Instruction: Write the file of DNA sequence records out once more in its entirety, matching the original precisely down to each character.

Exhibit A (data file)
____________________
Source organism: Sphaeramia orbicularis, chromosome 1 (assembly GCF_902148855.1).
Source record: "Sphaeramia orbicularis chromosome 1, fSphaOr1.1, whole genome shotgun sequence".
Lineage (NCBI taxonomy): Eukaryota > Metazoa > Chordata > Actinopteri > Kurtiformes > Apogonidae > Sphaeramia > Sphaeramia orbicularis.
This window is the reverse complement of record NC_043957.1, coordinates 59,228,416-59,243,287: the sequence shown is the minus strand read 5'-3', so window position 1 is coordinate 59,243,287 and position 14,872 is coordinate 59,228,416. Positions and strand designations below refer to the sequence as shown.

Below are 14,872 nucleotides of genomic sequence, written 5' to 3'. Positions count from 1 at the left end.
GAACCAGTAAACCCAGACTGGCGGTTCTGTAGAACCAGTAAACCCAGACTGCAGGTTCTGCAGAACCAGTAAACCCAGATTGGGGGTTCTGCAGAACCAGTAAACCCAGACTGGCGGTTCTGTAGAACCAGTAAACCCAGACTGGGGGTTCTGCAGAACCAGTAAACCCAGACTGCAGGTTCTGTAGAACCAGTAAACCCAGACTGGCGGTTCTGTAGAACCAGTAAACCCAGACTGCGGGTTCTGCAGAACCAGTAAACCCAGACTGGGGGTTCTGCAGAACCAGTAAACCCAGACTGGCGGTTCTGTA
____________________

Source organism: Sphaeramia orbicularis, chromosome 1 (assembly GCF_902148855.1).
Source record: "Sphaeramia orbicularis chromosome 1, fSphaOr1.1, whole genome shotgun sequence".
Lineage (NCBI taxonomy): Eukaryota > Metazoa > Chordata > Actinopteri > Kurtiformes > Apogonidae > Sphaeramia > Sphaeramia orbicularis.
This window is the reverse complement of record NC_043957.1, coordinates 59,228,416-59,243,287: the sequence shown is the minus strand read 5'-3', so window position 1 is coordinate 59,243,287 and position 14,872 is coordinate 59,228,416. Positions and strand designations below refer to the sequence as shown.

Below are 14,872 nucleotides of genomic sequence, written 5' to 3'. Positions count from 1 at the left end.
GAACCAGTAAACCCAGACTGGCGGTTCTGTAGAACCAGTAAACCCAGACTGCAGGTTCTGCAGAACCAGTAAACCCAGATTGGGGGTTCTGCAGAACCAGTAAACCCAGACTGGCGGTTCTGTAGAACCAGTAAACCCAGACTGGGGGTTCTGCAGAACCAGTAAACCCAGACTGCAGGTTCTGTAGAACCAGTAAACCCAGACTGGCGGTTCTGTAGAACCAGTAAACCCAGACTGCGGGTTCTGCAGAACCAGTAAACCCAGACTGGGGGTTCTGCAGAACCAGTAAACCCAGACTGGCGGTTCTGTA